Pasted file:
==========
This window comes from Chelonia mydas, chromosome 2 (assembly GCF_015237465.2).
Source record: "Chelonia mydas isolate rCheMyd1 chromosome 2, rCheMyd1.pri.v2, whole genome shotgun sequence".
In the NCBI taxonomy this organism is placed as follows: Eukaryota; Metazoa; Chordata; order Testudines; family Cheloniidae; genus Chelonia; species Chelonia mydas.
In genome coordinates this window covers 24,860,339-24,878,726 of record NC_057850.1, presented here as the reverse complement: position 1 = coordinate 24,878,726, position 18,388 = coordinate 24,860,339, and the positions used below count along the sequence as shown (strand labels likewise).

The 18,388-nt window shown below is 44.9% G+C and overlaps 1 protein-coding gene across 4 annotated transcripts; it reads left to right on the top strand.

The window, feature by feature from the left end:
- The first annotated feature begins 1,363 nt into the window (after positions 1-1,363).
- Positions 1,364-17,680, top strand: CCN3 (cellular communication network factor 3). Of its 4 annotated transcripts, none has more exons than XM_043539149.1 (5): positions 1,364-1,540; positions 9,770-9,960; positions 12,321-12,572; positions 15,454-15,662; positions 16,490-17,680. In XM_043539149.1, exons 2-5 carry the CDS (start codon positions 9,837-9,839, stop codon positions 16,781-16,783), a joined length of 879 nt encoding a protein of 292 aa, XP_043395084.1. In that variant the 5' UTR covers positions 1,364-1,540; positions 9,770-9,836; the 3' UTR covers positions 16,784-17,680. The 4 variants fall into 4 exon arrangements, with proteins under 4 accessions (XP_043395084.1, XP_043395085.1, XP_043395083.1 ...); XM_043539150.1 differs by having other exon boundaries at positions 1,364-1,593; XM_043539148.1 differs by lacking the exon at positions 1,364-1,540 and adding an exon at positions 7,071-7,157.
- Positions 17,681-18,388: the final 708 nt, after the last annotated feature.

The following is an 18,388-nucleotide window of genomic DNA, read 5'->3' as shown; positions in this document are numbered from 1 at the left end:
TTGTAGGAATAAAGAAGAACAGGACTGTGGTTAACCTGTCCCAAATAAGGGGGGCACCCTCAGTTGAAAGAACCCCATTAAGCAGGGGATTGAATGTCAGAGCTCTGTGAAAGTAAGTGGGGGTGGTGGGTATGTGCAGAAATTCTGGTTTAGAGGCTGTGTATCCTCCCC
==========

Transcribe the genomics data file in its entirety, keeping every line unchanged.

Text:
This window comes from Chelonia mydas, chromosome 2 (assembly GCF_015237465.2).
Source record: "Chelonia mydas isolate rCheMyd1 chromosome 2, rCheMyd1.pri.v2, whole genome shotgun sequence".
In the NCBI taxonomy this organism is placed as follows: Eukaryota; Metazoa; Chordata; order Testudines; family Cheloniidae; genus Chelonia; species Chelonia mydas.
In genome coordinates this window covers 24,860,339-24,878,726 of record NC_057850.1, presented here as the reverse complement: position 1 = coordinate 24,878,726, position 18,388 = coordinate 24,860,339, and the positions used below count along the sequence as shown (strand labels likewise).

The 18,388-nt window shown below is 44.9% G+C and overlaps 1 protein-coding gene across 4 annotated transcripts; it reads left to right on the top strand.

The window, feature by feature from the left end:
- The first annotated feature begins 1,363 nt into the window (after positions 1-1,363).
- Positions 1,364-17,680, top strand: CCN3 (cellular communication network factor 3). Of its 4 annotated transcripts, none has more exons than XM_043539149.1 (5): positions 1,364-1,540; positions 9,770-9,960; positions 12,321-12,572; positions 15,454-15,662; positions 16,490-17,680. In XM_043539149.1, exons 2-5 carry the CDS (start codon positions 9,837-9,839, stop codon positions 16,781-16,783), a joined length of 879 nt encoding a protein of 292 aa, XP_043395084.1. In that variant the 5' UTR covers positions 1,364-1,540; positions 9,770-9,836; the 3' UTR covers positions 16,784-17,680. The 4 variants fall into 4 exon arrangements, with proteins under 4 accessions (XP_043395084.1, XP_043395085.1, XP_043395083.1 ...); XM_043539150.1 differs by having other exon boundaries at positions 1,364-1,593; XM_043539148.1 differs by lacking the exon at positions 1,364-1,540 and adding an exon at positions 7,071-7,157.
- Positions 17,681-18,388: the final 708 nt, after the last annotated feature.

The following is an 18,388-nucleotide window of genomic DNA, read 5'->3' as shown; positions in this document are numbered from 1 at the left end:
TTGTAGGAATAAAGAAGAACAGGACTGTGGTTAACCTGTCCCAAATAAGGGGGGCACCCTCAGTTGAAAGAACCCCATTAAGCAGGGGATTGAATGTCAGAGCTCTGTGAAAGTAAGTGGGGGTGGTGGGTATGTGCAGAAATTCTGGTTTAGAGGCTGTGTATCCTCCCC